Submitted to: Journal of Animal Science
Publication Type: Peer Reviewed Journal
Publication Acceptance Date: 5/15/2013
Publication Date: 8/27/2013
Publication URL: http://handle.nal.usda.gov/10113/57487
Citation: Hales, K.E., Kraich, K.J., Bondurant, R.G., Meyer, B.E., Luebbe, M.K., Brown, M.S., Cole, N.A., MacDonald, J.C. 2013. Effects of glycerin on receiving performance and health status of beef steers and nutrient digestibility and rumen fermentation characteristics of growing steers. Journal of Animal Science. 91(9):4277-4289. Interpretive Summary: Expansion of the biodiesel industry has created an increase in crude glycerin supply, and glycerin has the potential to become a valuable feed ingredient for cattle. One experiment was conducted to evaluate the influence of crude glycerin on animal performance and health when used in receiving cattle diets. Another experiment was conducted in steers fed growing diets to determine the site of nutrient digestion, and ruminal fermentation characteristics when glycerin was included in the diet. The use of glycerin in receiving diets decreases feed intake, yet improves feed efficiency by 5%. Additionally, the use of glycerin had no effect of the number of animals receiving treatment for bovine respiratory disease. Starch digestibility increased as glycerin concentration increased in the diet. The ratio of ruminal volatile fatty acids changed in response to glycerin in the diet, which could have implications on improved feed efficiency. The change in volatile fatty acids as glycerin increased in the diet, in addition to the decrease in feed intake and improvement in feed efficiency implies that glycerin is a viable dietary ingredient in growing and receiving cattle diets.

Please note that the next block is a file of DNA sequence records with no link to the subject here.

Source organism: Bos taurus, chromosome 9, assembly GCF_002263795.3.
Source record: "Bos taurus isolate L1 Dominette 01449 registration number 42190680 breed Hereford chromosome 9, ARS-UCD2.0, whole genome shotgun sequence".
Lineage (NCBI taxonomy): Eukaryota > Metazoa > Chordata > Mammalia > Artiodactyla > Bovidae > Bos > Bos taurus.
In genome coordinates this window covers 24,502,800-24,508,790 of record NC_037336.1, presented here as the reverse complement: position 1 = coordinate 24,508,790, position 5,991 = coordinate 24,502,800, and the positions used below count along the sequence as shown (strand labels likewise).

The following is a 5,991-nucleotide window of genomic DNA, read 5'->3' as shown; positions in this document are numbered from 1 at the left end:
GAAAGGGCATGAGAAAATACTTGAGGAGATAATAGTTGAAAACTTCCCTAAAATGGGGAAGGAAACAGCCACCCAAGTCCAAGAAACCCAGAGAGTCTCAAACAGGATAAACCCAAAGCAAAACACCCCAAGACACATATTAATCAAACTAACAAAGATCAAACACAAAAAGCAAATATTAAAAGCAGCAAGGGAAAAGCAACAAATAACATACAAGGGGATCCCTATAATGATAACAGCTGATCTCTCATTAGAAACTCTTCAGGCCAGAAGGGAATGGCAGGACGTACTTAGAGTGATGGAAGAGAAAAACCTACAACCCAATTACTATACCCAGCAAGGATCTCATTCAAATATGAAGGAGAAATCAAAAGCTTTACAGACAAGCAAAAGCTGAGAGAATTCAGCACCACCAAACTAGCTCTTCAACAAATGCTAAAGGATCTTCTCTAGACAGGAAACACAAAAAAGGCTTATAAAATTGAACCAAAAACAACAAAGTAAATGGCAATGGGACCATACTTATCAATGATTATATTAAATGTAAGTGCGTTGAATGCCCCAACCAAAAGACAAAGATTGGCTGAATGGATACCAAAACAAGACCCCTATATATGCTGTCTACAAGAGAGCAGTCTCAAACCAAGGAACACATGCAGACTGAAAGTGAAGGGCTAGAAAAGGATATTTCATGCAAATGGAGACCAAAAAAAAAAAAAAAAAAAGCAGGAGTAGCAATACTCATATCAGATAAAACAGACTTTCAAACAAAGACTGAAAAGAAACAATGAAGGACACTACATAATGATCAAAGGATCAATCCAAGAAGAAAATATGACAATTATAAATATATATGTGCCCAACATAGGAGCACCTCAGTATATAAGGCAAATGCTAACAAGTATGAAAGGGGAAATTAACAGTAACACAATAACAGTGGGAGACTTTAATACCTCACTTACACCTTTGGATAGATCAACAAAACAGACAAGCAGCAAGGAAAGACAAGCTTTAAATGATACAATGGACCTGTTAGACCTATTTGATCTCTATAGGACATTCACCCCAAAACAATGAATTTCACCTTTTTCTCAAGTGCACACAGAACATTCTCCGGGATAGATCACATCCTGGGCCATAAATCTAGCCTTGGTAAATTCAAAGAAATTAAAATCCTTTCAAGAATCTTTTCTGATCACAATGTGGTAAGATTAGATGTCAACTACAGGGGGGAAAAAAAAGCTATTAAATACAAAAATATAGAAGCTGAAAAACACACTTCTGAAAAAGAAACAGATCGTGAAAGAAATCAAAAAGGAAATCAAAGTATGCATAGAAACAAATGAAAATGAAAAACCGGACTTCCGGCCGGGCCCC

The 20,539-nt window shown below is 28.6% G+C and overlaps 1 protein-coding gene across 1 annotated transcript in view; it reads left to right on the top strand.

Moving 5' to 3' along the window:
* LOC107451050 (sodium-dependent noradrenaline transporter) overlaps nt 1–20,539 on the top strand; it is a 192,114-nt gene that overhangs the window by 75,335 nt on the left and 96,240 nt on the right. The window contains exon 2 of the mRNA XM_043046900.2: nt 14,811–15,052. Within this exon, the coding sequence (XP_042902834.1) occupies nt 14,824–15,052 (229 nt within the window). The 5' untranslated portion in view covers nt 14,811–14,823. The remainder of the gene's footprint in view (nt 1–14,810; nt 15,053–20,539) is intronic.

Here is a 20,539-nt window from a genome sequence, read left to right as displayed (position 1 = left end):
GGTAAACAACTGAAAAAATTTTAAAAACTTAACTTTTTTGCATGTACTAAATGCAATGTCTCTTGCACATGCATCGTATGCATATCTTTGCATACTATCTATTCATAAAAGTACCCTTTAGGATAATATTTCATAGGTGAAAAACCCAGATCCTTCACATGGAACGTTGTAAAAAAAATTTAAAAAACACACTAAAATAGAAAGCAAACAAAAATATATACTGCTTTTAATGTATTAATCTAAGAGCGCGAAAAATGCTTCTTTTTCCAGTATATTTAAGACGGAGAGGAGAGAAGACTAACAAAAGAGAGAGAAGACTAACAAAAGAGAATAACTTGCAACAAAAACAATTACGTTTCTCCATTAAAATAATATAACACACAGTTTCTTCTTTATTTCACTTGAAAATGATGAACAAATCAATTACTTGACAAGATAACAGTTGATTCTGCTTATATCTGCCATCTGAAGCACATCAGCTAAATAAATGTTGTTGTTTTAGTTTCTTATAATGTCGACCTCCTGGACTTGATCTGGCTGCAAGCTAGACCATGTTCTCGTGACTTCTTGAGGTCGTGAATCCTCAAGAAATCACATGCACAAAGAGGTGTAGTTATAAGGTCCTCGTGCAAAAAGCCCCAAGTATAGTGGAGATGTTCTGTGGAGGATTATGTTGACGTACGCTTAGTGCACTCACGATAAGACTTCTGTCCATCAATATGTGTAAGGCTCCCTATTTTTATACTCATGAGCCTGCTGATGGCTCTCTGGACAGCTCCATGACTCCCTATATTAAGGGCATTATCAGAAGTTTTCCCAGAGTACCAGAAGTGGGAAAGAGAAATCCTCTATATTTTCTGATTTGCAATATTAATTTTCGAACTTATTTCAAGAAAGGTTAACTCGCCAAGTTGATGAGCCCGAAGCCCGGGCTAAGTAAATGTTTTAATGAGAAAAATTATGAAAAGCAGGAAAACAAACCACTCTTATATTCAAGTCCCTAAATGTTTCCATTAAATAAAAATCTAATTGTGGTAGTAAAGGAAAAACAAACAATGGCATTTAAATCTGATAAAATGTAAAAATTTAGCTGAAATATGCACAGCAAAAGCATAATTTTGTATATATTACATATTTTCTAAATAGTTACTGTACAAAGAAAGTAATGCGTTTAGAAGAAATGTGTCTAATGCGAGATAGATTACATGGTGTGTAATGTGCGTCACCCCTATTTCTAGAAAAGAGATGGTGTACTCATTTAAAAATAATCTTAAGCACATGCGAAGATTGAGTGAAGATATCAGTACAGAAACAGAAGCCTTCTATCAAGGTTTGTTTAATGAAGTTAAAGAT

Technical Abstract: One experiment was conducted to evaluate the influence of crude glycerin (GLY) on animal performance and health when used as a partial replacement for roughage in receiving diets. The second experiment was conducted using ruminally and duodenally cannulated steers in a 4 x 4 Latin square to determine the site of nutrient digestion, and ruminal fermentation characteristics when GLY replaced roughage at 0, 2.5, 5, and 10% of diet DM. In Exp. 1, calves (initial BW=245 kg) were fed treatment diets over a 42-d period that consisted of a control diet based on steam-flaked corn (SFC) with GLY inclusion in replacement of dietary roughage at 0, 5, and 10% of diet DM. A linear reduction in DMI was observed as GLY increased (P=0.01). Crude GLY incorporation tended to improve G:F in a linear manner (P=0.07); efficiency was improved 5.4 and 4.7% at 5 and 10% crude GLY. The number of animals receiving treatment for bovine respiratory disease (BRD) did not differ among treatments (P=0.67). Furthermore, there were no differences among treatments for mortality (P=0.58) or the frequency of calves that were seropositive for serum antibody titers to infectious bovine rhinotracheitis on d 28 (P>0.14). In Exp. 2, apparent OM and apparent and true starch digestibility increased linearly (P<0.05) as GLY concentration increased; whereas, true OM digestibility responded in a quadratic (P<0.01) manner. Bacterial OM and bacterial starch flow responded quadratically (P<0.02) and flow increased from 0 to 5% GLY inclusion and decreased thereafter. Feed OM flow responded quadratically (P<0.05), where it decreased from 0 to 2.5% GLY and increased from 2.5 to 10% GLY inclusion. Feed starch and total starch flow from the duodenum decreased linearly (P<0.02) as the concentration of GLY increased in the diet. Bacterial N flow to the duodenum responded quadratically (P<0.01); it increased with increasing GLY in the diet up to 5% and then decreased from 5 to 10%. The acetate:propionate (A:P) ratio in the ruminal fluid decreased (P<0.05) as the concentration of GLY in the diet increased, which could have implications on improved G:F. The decrease in A:P ratio as GLY increased in the diet, coupled with the linear decrease in DMI and improvement in G:F with GLY addition up to 5% of DM in place of roughage implies that GLY is a viable dietary ingredient in growing and receiving diets.